Miley Cyrus Embraces Her Rock Star Destiny on Plastic Hearts

“It was ALL erased,” Miley Cyrus wrote in a letter to fans last month, explaining how the 2018 wildfire that destroyed her Malibu home took with it her unreleased seventh album. 

The LP would have slotted in around a trilogy of EPs, the first of which, She Is Coming, dropped in May 2019. 

But Miley being Miley — a chameleonic mega-star who’s never made the same album twice, pinballing between pop, hip-hop, country and psychedelia — she chose to redefine her sound yet again, abandoning both her lost songs and forthcoming EPs in favor of her latest obsession: rock royalty of a bygone era. 

Plastic Hearts, Cyrus’s incendiary new record, punctuates the 28-year-old singer’s greatest sonic reinvention yet — a retro-charged tribute to no-nonsense frontwomen: Debbie Harry and Heart’s Ann Wilson, Stevie Nicks and Joan Jett (both of whom appear on the album). Gone is the mollifying country-pop of her last full-length, 2017’s instantly forgettable Younger Now, instead replaced by studded leather, blonde mullets and a familiar “if you don’t like it, fuck you” attitude.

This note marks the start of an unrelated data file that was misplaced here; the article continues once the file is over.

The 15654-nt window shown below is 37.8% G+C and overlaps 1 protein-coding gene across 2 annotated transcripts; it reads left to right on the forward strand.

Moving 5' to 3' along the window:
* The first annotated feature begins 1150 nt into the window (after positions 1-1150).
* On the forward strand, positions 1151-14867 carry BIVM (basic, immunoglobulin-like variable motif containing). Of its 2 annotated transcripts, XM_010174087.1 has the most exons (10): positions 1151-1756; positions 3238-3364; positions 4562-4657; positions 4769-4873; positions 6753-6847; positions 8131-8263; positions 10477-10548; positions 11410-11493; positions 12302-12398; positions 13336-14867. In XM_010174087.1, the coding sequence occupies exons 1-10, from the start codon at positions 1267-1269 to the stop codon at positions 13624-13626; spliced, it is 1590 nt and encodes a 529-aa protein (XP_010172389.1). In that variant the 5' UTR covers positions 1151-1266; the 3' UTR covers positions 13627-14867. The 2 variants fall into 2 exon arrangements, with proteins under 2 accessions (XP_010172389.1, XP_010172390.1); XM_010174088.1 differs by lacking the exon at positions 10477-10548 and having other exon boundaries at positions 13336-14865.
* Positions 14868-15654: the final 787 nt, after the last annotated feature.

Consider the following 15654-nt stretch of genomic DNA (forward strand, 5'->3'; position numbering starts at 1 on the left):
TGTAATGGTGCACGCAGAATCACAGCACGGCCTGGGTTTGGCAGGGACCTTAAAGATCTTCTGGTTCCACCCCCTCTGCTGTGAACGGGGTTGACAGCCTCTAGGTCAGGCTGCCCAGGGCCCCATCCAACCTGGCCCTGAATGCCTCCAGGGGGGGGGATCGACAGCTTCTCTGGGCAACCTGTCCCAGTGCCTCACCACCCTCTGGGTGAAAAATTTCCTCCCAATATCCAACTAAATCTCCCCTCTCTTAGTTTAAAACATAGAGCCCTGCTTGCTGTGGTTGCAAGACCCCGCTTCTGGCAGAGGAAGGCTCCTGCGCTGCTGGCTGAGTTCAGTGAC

Across 12 tracks, the balance feels just right for the ex-Disney star; enough gritty guitar jams to cement her new aesthetic while still delivering the mainstream polish — courtesy of pop super-producers Louis Bell and Mark Ronson among others — to sate fans who have stuck around since Hannah Montana. 

The chugging opener “WTF Do I Know” is a hard-rock firecracker plucked straight off the Sunset Strip circa 1982 – a breakup tune perhaps raging over Cyrus’s very public divorce from actor Liam Hemsworth. It’s followed by a title track touting similar swagger (both co-written by prolific hitmaker Ryan Tedder) and rhythms heavily reminiscent of The Rolling Stones’ “Sympathy For The Devil.” 

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